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overriding '=' operator?

Hi,

Is it possible to override assignment, the
way that '+' can be overridden for example?

Thanks,

Toby

Jul 18 '05 #1
4 12877
us**@domain.invalid wrote:
Is it possible to override assignment, the
way that '+' can be overridden for example?


You can in statements like

a[i] = something

or

a.x = something

by overriding methods on the a object, but you cannot override the
behavior for

a = something

--
Erik Max Francis && ma*@alcyone.com && http://www.alcyone.com/max/
__ San Jose, CA, USA && 37 20 N 121 53 W && &tSftDotIotE
/ \ After a thousand years or so you go native.
\__/ Camden Benares
Jul 18 '05 #2

<us**@domain.invalid> wrote in message
news:5e******************************@news.teranew s.com...
Hi,

Is it possible to override assignment, the
way that '+' can be overridden for example?
No, because "=" isn't an operator, it's a statement.

John Roth
Thanks,

Toby

Jul 18 '05 #3
On Thu, 30 Oct 2003 20:32:52 GMT, us**@domain.invalid wrote:
Hi,

Is it possible to override assignment, the
way that '+' can be overridden for example?


No, not for the simple 'variable = value' case, because '=' doesn't
modify a value.

In Python, assignment binds the RHS value to the LHS name. The type of
the previous LHS value is irrelevant - in Python, the type is a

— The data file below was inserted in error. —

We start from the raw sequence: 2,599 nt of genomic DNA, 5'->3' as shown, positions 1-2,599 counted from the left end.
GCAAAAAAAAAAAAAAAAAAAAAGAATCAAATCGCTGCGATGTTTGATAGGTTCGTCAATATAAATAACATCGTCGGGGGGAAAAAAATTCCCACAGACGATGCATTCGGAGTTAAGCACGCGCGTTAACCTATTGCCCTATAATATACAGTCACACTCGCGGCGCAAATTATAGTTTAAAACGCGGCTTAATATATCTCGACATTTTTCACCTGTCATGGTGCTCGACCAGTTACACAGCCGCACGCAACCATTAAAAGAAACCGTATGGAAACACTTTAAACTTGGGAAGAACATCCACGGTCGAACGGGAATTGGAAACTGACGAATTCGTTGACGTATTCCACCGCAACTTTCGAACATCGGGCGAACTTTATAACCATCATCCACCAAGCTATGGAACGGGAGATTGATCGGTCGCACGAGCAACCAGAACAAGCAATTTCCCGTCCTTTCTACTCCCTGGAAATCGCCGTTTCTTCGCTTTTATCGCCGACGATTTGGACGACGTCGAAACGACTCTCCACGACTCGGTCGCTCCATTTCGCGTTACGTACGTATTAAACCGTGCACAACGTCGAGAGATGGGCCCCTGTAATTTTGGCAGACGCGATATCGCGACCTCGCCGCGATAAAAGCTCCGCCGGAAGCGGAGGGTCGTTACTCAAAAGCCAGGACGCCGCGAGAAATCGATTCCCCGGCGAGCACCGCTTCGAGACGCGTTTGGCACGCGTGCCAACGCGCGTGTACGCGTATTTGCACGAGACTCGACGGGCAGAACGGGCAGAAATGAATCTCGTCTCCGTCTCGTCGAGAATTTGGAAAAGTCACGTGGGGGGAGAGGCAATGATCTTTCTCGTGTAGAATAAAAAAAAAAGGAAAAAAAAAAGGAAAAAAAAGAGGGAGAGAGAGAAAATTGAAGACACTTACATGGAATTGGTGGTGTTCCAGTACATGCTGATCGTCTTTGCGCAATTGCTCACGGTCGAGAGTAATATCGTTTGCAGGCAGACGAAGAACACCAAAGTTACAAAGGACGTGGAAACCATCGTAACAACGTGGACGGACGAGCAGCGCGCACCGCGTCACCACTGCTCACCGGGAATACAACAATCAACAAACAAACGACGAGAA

property of the value rather than the variable.

The object previously bound to that variable is unaffected (apart from
reference counting and possible garbage collection) and isn't really
involved in the assignment. And as it isn't involved, it makes no
sense for it to define what the assignment operator does.

In short, you should think of the assignment operator as assigning to
the variable - not to whatever object that variable happened to be
bound to before the assignment.

This is, of course, very different to statically typed languages like
Ada and C++ where it makes sense for the assignment operator to be
overridden based on the type - the type being associated with the
variable, in these cases, rather than the value that happens to be
stored there.

If you really want to override assignment, one way would be to define
a property. Instead of 'var = value' you would then write
'var.propertyname = value'. Using a property, assignments are
translated into calls to getter or setter methods, which can be
overridden fairly easily, and which can modify the object 'in place'.
--
Steve Horne

steve at ninereeds dot fsnet dot co dot uk
Jul 18 '05 #4

<us**@domain.invalid> wrote in message
news:5e******************************@news.teranew s.com...
Is it possible to override assignment, the
way that '+' can be overridden for example?


In Python, = is *not* an operator. It is more like a statement
keyword.

tjr

Jul 18 '05 #5

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